In usability club we don’t say ‘user friendly’ we say ‘USABLE’
To claim that an interface is ‘user friendly’ is subjective and not testable.
To claim that an interface is USABLE requires that we measure ‘usability’ with some predetermined metrics/measures.
This is much more scientific (and legally sound too)
The p rinciples of usable design suggest that there are more specific concepts that can be measured. We need to ensure that our ‘measuring method’ is appropriate to the purpose of the interface or application that we are testing. Even so, “usability” is a very general concept…
Which measuring concept would be most important for the following?
A Playstation game
A data entry screen for a call centre worker – capturing caller name / address details.
A media player in a mobile phone
Bank ATM machine
Note: effectiveness is essential for all of these…
Usability Metrics: Task completion Number of errors made Time taken Number of times frustration is expressed Ratio of optimum click path to actual click path in a website (e.g. navigation should take 2 clicks but user completed task in 11 clicks. Many others
“ The lack of usability of software and the poor design of programs are the secret shame of the [software] industry. … Computing professionals themselves should take responsibility for creating a positive user experience. Perhaps the most important conceptual move to be taken is to recognize the critical role of design, as a counterpoint to programming, in the creation of computer artifacts.”
Mitch Kapor in ‘Bringing Design to Software’ (Edited by Terry Winograd)
Companies in the global software industry are finding it increasingly difficult to compete on functionality or price.
Functionality: With the exception of Patents (which have always been shaky vehicles for competitive advantage in the software industry) Many vendors can offer similar products.
Price: The globalisation of the industry has meant that price levels for similar products has started to equalise (interesting case of Linux / open source)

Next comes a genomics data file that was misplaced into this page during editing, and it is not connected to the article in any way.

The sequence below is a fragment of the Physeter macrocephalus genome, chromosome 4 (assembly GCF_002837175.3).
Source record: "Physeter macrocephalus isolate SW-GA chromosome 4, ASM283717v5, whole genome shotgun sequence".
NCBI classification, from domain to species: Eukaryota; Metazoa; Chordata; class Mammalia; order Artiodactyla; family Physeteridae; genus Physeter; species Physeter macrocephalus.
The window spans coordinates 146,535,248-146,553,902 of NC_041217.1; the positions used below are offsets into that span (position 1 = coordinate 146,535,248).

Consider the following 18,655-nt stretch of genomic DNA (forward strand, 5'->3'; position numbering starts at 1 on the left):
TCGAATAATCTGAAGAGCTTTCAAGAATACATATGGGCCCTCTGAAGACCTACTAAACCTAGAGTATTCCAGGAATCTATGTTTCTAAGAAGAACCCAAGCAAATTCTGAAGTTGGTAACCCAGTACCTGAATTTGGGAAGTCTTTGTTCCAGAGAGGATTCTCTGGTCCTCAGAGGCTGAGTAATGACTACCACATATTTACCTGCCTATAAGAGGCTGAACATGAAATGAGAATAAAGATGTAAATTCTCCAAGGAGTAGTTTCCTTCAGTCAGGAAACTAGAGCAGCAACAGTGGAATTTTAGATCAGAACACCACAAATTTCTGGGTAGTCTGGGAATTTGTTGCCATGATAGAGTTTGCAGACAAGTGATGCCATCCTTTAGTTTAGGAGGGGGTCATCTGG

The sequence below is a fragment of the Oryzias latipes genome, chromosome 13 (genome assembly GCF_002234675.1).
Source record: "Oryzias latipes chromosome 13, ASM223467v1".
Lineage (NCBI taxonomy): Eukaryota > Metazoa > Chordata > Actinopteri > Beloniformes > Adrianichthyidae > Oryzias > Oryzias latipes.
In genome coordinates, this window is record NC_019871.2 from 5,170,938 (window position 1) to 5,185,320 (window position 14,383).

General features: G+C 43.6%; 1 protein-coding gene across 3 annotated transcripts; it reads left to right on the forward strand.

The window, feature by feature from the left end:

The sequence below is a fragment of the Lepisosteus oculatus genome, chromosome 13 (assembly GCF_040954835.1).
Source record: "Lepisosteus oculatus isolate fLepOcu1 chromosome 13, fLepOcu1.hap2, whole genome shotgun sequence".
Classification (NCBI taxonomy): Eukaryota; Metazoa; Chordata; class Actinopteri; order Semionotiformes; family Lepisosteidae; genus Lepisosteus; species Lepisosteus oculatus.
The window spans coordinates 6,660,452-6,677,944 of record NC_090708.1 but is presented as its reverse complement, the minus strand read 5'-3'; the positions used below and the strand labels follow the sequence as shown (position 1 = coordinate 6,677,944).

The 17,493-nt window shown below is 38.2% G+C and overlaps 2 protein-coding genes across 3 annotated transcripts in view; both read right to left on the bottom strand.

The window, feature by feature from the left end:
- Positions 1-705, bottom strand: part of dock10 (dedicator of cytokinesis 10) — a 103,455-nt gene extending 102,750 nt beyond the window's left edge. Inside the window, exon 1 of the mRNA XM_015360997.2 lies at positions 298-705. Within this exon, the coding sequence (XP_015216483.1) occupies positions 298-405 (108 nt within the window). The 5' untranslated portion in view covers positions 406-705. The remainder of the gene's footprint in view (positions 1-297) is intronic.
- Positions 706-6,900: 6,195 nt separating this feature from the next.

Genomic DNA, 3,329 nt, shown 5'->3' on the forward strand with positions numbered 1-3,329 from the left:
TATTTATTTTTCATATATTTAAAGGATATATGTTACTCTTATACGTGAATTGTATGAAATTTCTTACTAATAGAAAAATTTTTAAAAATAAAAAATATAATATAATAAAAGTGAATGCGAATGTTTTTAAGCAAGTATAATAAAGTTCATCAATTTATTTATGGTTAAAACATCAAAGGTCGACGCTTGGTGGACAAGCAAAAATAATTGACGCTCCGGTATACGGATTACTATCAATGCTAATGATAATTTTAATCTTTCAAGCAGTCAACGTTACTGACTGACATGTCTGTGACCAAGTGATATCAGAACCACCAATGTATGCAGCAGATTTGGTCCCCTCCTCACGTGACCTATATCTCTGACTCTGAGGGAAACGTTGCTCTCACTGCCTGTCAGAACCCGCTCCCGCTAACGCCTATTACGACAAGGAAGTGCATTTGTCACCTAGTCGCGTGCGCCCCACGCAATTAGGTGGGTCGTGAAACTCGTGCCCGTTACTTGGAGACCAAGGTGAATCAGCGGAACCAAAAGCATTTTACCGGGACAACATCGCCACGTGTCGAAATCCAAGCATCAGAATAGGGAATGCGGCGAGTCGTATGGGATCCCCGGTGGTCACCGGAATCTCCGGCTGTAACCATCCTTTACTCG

In the absence of competition at the levels of functionality and price – vendors start to compete at the level of ‘non-functional’ features such as Usability, aesthetics or lifestyle appeal (Think about Apple…)
The Economic Case: Example E-Commerce Usable Websites: Increase likelihood of customers completing a transaction online Customers who can find what they're looking for easily and quickly will be more likely to conduct a transaction Increase customer retention and satisfaction. Ease of use also builds customer loyalty and thus greater profits over time Reduce the costs associated with support, documentation, and training. A usable site will mean that less (telephone) support or documentation and training is required.
The Competitive Case Unlike ‘real-world’ shopping, where switching between suppliers is a matter of considerable effort, in e-commerce: Competitive sites are just a few clicks away - for a customer who is having a negative experience with a site. Customer experience is a key differentiator for business-to-consumer (B2C) websites. Research shows that a negative experience with an e-commerce site means the loss of an individual customer forever (Every, Goodhead 2003)
The Legal and Ethical case DDA – Disability discrimination Act (UK) – originally introduced to promote ‘physical’ access to buildings is being revised (partly by case law, partly by legislation) to include access to electronic or ‘virtual’ resources. Being locked out of a bookstore because it does not have wheelchair access is increasingly equated to being ‘locked’ out of a ‘virtual bookstore’ because it does not provide basic facilities for accessibility software such as screen readers. However, there is also a more fundamental professional and ethical dimension than the purely legal one: Poor accessibility and usability is simply not polite
Cost of usability According to a variety of sources (Nielsen, Usable.net) usability has a cost-benefit ratio of anywhere from 1:10 - 1:100. That is, for every Pound spent on implementing usability the site owner will realise a benefit between £10 and £100 in increased sales.
Constraints on implementing Usability Design Inertia Standards and traditions ‘enshrine’ design approaches and objects – making it very difficult to ‘revolutionise’ design on the basis of usability. (the costs are too great, the staff are already trained in the ‘old system’) Example: The QWERTY keyboard.